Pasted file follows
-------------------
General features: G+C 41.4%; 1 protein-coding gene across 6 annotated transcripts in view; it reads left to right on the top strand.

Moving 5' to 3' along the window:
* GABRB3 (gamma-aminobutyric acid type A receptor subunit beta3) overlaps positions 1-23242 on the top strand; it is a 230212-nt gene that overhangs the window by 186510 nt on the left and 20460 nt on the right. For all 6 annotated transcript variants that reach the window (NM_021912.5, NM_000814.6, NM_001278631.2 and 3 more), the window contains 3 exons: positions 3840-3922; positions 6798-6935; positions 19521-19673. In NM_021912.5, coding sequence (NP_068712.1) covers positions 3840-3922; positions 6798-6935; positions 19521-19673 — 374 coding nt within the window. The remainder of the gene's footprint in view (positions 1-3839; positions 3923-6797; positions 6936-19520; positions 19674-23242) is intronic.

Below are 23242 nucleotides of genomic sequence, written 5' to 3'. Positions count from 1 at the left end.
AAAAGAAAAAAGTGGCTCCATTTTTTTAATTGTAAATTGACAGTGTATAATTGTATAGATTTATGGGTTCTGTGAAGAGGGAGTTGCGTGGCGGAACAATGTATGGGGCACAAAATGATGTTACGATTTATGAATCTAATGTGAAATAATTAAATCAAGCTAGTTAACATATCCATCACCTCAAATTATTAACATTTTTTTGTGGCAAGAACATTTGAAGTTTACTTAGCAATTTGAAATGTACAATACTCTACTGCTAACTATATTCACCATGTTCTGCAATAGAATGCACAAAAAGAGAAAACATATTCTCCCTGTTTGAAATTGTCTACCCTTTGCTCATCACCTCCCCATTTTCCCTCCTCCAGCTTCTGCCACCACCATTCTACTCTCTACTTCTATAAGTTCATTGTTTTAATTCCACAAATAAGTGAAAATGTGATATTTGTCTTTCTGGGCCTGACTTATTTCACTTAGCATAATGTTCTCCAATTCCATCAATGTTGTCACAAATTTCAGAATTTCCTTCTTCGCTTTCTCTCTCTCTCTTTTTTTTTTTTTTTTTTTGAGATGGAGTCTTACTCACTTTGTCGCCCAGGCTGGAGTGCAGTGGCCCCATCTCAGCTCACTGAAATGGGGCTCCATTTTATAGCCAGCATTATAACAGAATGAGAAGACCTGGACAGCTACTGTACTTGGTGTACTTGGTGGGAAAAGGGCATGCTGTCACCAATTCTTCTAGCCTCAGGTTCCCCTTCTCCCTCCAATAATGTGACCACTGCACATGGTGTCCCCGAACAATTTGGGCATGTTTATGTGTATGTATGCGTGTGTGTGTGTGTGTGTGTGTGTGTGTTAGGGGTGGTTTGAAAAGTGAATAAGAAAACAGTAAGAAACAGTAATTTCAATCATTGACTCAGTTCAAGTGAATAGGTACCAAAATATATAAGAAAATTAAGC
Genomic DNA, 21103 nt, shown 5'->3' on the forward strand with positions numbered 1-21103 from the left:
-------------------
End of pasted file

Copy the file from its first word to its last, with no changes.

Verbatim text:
General features: G+C 41.4%; 1 protein-coding gene across 6 annotated transcripts in view; it reads left to right on the top strand.

Moving 5' to 3' along the window:
* GABRB3 (gamma-aminobutyric acid type A receptor subunit beta3) overlaps positions 1-23242 on the top strand; it is a 230212-nt gene that overhangs the window by 186510 nt on the left and 20460 nt on the right. For all 6 annotated transcript variants that reach the window (NM_021912.5, NM_000814.6, NM_001278631.2 and 3 more), the window contains 3 exons: positions 3840-3922; positions 6798-6935; positions 19521-19673. In NM_021912.5, coding sequence (NP_068712.1) covers positions 3840-3922; positions 6798-6935; positions 19521-19673 — 374 coding nt within the window. The remainder of the gene's footprint in view (positions 1-3839; positions 3923-6797; positions 6936-19520; positions 19674-23242) is intronic.

Below are 23242 nucleotides of genomic sequence, written 5' to 3'. Positions count from 1 at the left end.
AAAAGAAAAAAGTGGCTCCATTTTTTTAATTGTAAATTGACAGTGTATAATTGTATAGATTTATGGGTTCTGTGAAGAGGGAGTTGCGTGGCGGAACAATGTATGGGGCACAAAATGATGTTACGATTTATGAATCTAATGTGAAATAATTAAATCAAGCTAGTTAACATATCCATCACCTCAAATTATTAACATTTTTTTGTGGCAAGAACATTTGAAGTTTACTTAGCAATTTGAAATGTACAATACTCTACTGCTAACTATATTCACCATGTTCTGCAATAGAATGCACAAAAAGAGAAAACATATTCTCCCTGTTTGAAATTGTCTACCCTTTGCTCATCACCTCCCCATTTTCCCTCCTCCAGCTTCTGCCACCACCATTCTACTCTCTACTTCTATAAGTTCATTGTTTTAATTCCACAAATAAGTGAAAATGTGATATTTGTCTTTCTGGGCCTGACTTATTTCACTTAGCATAATGTTCTCCAATTCCATCAATGTTGTCACAAATTTCAGAATTTCCTTCTTCGCTTTCTCTCTCTCTCTTTTTTTTTTTTTTTTTTTGAGATGGAGTCTTACTCACTTTGTCGCCCAGGCTGGAGTGCAGTGGCCCCATCTCAGCTCACTGAAATGGGGCTCCATTTTATAGCCAGCATTATAACAGAATGAGAAGACCTGGACAGCTACTGTACTTGGTGTACTTGGTGGGAAAAGGGCATGCTGTCACCAATTCTTCTAGCCTCAGGTTCCCCTTCTCCCTCCAATAATGTGACCACTGCACATGGTGTCCCCGAACAATTTGGGCATGTTTATGTGTATGTATGCGTGTGTGTGTGTGTGTGTGTGTGTGTGTTAGGGGTGGTTTGAAAAGTGAATAAGAAAACAGTAAGAAACAGTAATTTCAATCATTGACTCAGTTCAAGTGAATAGGTACCAAAATATATAAGAAAATTAAGC
Genomic DNA, 21103 nt, shown 5'->3' on the forward strand with positions numbered 1-21103 from the left: